Article

Trends in the use of typical and atypical antipsychotics in children and adolescents

Department of Pharmacy Practice, University of Cincinnati, USA.
Journal of the American Academy of Child & Adolescent Psychiatry (Impact Factor: 6.35). 07/2005; 44(6):548-56. DOI: 10.1097/01.chi.0000157543.74509.c8
Source: PubMed

ABSTRACT To estimate prevalence rates of antipsychotic use in children and adolescents from 1996 to 2001 in three state Medicaid programs (midwestern [MM], southern [SM], and western [WM]) and one private managed care organization (MCO).
Prescription claims were used to evaluate antipsychotic prevalence, defined as the number of children and adolescents up to the age of 19 years with at least one prescription claim for an antipsychotic per 1,000 enrolled youths.
From 1996 to 2001, the prevalence of total antipsychotic use increased in each program (MM: 4.7 to 14.3 per 1,000; SM: 6.3 to 15.5; WM: 4.5 to 6.9; and MCO: 1.5 to 3.4). Typical antipsychotic use decreased (MM: 3.7 to 2.0 per 1,000; SM: 4.6 to 1.5; WM: 4.4 to 1.3; and MCO: 1.2 to 0.9), while atypical antipsychotic use dramatically increased (MM: 1.4 to 13.1 per 1,000; SM: 2.5 to 14.9; WM: 0.3 to 6.2; and MCO: 0.4 to 2.7).
The increased prevalence of antipsychotic use in children and adolescents from 1996 to 2001 was attributed to increased use of atypical antipsychotics. Given the limited data with atypical antipsychotics in youths, this emphasizes the need for additional studies of these agents and other treatment modalities in this population.

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    • "It has indications for the treatment of schizophrenia in adolescents aged 13–17 years, for the short-term treatment of acute manic or mixed episodes associated with bipolar I disorder in children and adolescents aged 10–17 years, and irritability associated with autism in children and adolescents 5–16 years of age. In one large study sample of children and adolescents (Patel et al. 2005), risperidone was the most prescribed antipsychotic agent from 1996 to 2000. Therefore, testing risperidone in adolescent animals also has significantly clinical relevance. "
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    ABSTRACT: Risperidone use in children and adolescents for the treatment of various neuropsychiatric disorders (e.g., schizophrenia, autism, disruptive behavior, etc.) has increased substantially in recent decades. However, its long-term effect on the brain and behavioral functions is not well understood. The present study investigated how a short-term risperidone treatment in adolescence impacts antipsychotic response in adulthood in the conditioned avoidance response and phencyclidine (PCP)-induced hyperlocomotion tests. Male adolescent Sprague-Dawley rats (postnatal days [P] 40-44 or 43-48) were first treated with risperidone (0.3, 0.5, or 1.0 mg/kg, subcutaneously (sc)) and tested in the conditioned avoidance or PCP (3.2 mg/kg, sc)-induced hyperlocomotion model daily for five consecutive days. After they became adults (~P 76-80), they were challenged with risperidone (0.3 mg/kg, sc) to assess their sensitivity to risperidone reexposure. A quinpirole (a D2/3 receptor agonist, 1.0 mg/kg, sc)-induced hyperlocomotion test was later conducted to assess the risperidone-induced functional changes in D2 receptor. In the risperidone challenge test in adulthood, adult rats previously treated with risperidone in adolescence made significantly fewer avoidance responses and exhibited significantly lower PCP-induced hyperlocomotion than those previously treated with vehicle. They also appeared to be more hyperactive than the vehicle-pretreated ones in the quinpirole-induced hyperlocomotion test. Prepulse inhibition of acoustic startle or fear-induced 22 kHz ultrasonic vocalizations in adulthood was not altered by adolescence risperidone treatment. Adolescent risperidone exposure induces a long-term increase in behavioral sensitivity to risperidone that persists into adulthood. This long-lasting change might be due to functional upregulation of D2-mediated neurotransmission.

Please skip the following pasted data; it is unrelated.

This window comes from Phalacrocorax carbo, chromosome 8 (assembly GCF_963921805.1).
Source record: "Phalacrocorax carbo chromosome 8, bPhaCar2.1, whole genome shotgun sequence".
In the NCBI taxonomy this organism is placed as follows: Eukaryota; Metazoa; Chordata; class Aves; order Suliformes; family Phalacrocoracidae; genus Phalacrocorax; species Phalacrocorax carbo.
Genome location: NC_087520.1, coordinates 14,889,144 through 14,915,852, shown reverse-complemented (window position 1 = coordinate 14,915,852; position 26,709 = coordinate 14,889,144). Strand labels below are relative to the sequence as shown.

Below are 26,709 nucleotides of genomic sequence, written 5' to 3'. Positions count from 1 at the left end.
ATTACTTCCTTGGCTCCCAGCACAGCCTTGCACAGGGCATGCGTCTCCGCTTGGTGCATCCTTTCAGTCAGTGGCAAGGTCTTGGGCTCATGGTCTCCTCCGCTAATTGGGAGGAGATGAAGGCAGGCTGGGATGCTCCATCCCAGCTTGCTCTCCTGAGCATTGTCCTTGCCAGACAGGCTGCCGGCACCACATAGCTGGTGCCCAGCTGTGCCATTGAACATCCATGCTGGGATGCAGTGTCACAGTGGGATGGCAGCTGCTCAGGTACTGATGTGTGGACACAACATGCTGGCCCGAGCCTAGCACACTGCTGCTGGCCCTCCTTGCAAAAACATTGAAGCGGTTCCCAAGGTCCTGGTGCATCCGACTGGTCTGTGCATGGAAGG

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    • "It has indications for the treatment of schizophrenia in adolescents aged 13–17 years, for the short-term treatment of acute manic or mixed episodes associated with bipolar I disorder in children and adolescents aged 10–17 years, and irritability associated with autism in children and adolescents 5–16 years of age. In one large study sample of children and adolescents (Patel et al. 2005), risperidone was the most prescribed antipsychotic agent from 1996 to 2000. Therefore, testing risperidone in adolescent animals also has significantly clinical relevance. "
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